I would say the above three items will be more than enough for all beginners and will give you many happy nights under the stars. However, you may consider some extra pieces of equipment to enhance your experience a little more. But they are in no way necessary when you are just starting.

Optional Astronomy Equipment List

There are ten items that you may well consider adding to your astronomy essential equipment kit.

Extra Eyepieces

Once you start to discover new stars and planets, different eyepieces will become a must to view them in their best light. We have put two guides together Best Telescope Zoom Eyepieces and Best Telescope Eyepiece Set to help you find eyepieces.

Barlow Lens

Very similar to extra eyepieces, a Barlow lens will effectively double the number of eyepieces you own, to find out more about Barlow lens see our guide what a Barlow Lens is?

Laser Collimator

Do you have a reflecting telescope like a Newtonian or Dobsonian? Then you may want to buy a laser collimator in case your mirrors go out of line. Again we have done a guide to help you understand How to Collimate a Telescope. It’s worth mentioning if you have a refractor telescope, a laser collimator will not be needed.

Eyepiece Filters

There are lots of different filters but they have three main jobs.

  • Reduce the effect of light pollution
  • Increase the contrast of objects
  • Reduce the brightness of the moon

The moon is breath tacking thought a telescope but can be really bright and very uncomfortable on the eye. I would suggest getting a lunar filter we have a guide helping you find Best Moon Filter for Your Telescope that will make viewing much more comfortable.

If you suffer from light pollution, I will get a filter to reduce light pollution over any other filter, as light pollution is the number one thing that will dampen your experience.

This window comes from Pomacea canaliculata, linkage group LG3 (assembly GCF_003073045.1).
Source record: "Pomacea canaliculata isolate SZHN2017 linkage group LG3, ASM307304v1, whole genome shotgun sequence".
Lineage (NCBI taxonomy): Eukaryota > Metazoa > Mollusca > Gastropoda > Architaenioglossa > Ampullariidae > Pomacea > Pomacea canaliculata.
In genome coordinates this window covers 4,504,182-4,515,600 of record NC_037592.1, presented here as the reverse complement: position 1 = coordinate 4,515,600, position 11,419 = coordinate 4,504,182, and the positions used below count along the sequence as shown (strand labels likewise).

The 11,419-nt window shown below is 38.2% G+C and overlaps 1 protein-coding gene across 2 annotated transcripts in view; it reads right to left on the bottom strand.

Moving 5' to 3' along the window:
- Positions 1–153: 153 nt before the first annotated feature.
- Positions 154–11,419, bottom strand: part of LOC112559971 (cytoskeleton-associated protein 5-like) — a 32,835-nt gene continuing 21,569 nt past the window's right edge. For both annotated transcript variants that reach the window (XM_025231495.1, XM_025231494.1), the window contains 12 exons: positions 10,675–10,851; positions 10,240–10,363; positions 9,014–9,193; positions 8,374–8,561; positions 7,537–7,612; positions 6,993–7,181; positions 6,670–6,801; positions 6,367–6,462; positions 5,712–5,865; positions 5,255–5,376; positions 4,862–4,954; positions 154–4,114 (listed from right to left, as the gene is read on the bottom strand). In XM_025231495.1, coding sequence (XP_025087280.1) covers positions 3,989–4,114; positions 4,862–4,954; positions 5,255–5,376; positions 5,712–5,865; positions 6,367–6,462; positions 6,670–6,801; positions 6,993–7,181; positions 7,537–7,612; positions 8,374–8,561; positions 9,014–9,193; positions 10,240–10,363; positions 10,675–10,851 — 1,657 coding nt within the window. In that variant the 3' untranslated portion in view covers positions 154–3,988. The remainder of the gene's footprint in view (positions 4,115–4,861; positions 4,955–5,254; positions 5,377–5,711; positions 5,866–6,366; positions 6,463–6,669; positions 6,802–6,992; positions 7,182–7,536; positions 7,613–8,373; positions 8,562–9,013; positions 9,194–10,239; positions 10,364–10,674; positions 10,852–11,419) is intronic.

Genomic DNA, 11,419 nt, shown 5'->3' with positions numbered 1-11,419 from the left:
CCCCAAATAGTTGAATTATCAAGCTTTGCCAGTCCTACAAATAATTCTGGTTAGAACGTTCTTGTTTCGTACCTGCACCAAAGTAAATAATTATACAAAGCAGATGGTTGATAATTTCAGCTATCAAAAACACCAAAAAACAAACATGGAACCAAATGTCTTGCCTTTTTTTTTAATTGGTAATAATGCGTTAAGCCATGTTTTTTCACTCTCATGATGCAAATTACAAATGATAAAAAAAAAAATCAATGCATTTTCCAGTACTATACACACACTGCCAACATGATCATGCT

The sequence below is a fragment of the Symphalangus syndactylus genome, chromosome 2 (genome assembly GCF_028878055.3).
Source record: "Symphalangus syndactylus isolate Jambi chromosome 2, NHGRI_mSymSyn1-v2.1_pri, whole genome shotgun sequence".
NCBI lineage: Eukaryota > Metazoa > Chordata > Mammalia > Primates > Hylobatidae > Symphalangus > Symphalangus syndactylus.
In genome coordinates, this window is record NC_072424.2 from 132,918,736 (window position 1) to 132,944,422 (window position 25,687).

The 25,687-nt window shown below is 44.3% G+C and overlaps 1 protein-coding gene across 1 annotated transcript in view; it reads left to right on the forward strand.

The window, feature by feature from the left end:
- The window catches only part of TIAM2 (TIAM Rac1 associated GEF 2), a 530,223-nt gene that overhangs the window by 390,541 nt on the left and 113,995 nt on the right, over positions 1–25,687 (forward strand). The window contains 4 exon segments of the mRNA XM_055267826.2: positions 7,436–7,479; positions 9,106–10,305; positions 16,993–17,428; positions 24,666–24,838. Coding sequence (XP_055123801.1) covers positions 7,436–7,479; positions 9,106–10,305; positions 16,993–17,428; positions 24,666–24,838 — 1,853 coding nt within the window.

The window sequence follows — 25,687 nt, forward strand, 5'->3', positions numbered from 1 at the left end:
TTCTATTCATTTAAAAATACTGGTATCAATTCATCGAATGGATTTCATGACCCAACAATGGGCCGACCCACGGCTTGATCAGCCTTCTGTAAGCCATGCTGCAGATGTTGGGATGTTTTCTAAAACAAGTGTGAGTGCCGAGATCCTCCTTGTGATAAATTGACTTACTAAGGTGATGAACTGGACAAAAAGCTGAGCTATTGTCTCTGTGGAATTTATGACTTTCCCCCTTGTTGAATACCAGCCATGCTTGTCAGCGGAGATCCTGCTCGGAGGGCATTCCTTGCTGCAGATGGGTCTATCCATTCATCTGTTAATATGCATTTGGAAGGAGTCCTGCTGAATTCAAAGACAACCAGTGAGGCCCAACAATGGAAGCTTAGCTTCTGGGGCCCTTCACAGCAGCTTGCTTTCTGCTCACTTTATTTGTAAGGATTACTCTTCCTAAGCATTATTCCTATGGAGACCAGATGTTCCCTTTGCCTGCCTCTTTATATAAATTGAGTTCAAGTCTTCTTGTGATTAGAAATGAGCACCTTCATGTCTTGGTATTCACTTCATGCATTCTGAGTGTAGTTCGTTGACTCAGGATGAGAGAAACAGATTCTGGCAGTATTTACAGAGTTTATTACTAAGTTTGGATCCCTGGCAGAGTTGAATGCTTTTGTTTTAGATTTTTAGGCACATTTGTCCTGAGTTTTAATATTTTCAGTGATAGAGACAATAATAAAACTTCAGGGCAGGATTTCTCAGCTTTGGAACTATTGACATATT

Laser Pointer

A very cheap extra accessory that will help you discover more subjects in the night sky, but you must use them safely. Find out more about Laser Pointers for Astronomy that will give you safety tips and what they are suitable for.

Warm Drink

Now, this maybe should have been on the essential list; spending a few hours in the cold and dark is not always easy. A warm drink can help get you thought; taking a flask of warm coffee or tea is the perfect tonic.

Warm Clothing

If you don’t often spend your time sitting in the dark at night like most people, it can come as quite a shock how cold it can get after a warm day.

On clear nights this is even more apparent, and as we want clear nights to see the stars, the temperature is likely going to drop significantly.

It’s wise to bring along an extra jumper, coat, hat, and gloves even if you leave them in the car they are so worth having to hand.

It would be such the same to end a stargazing session because of the cold and with a little preparation, there is no need to.


Like the warm drink, they could well have been on the essential list. If you are planning on a long stargazing session that will take you long into the night, then I recommend a chair.

Lots of people use a chair if you are attending a local astronomy club, and I am no different the grass will get a dew so you won’t be able to sit on that to rest your legs a chair can be a real godsend.

Insect Repellent

As we found out above, the cold can ruin a stargazing session. So can a swarm of mosquitoes and there is nothing so annoying when you dip into your bag, and you forgot the insect repellent.

There are many different brands and types on the market, but I have found trial and error as there is no one size fits all.

Some parts of the country are plagued more than others as soon as the sun sets don’t let mosquitoes end a stargazing session take your Insect repellent you will thank me for this tip.


If you are using a telescope with an electric mount like the Celestron NexStar 5SE, then you are going to want batteries.

There is nothing worse than your mount dying in the middle of an excellent night of observing the heavens and find you have no replacement batteries.

You will also want them for your red flashlight and any other equipment you may have that need them.


That brings us to the end of the Astronomy Essential Equipment Beginner’s Guide, and I hope I have shown that you don’t actually need lots of equipment to get into astronomy.

However, adding some of the extra equipment over your journey into astronomy, you will get great benefits from some of the equipment on the Optional Astronomy Equipment List.

I wish you the best of luck on your stargazing adventures with lots of clear nights and many pleasant views of our night sky.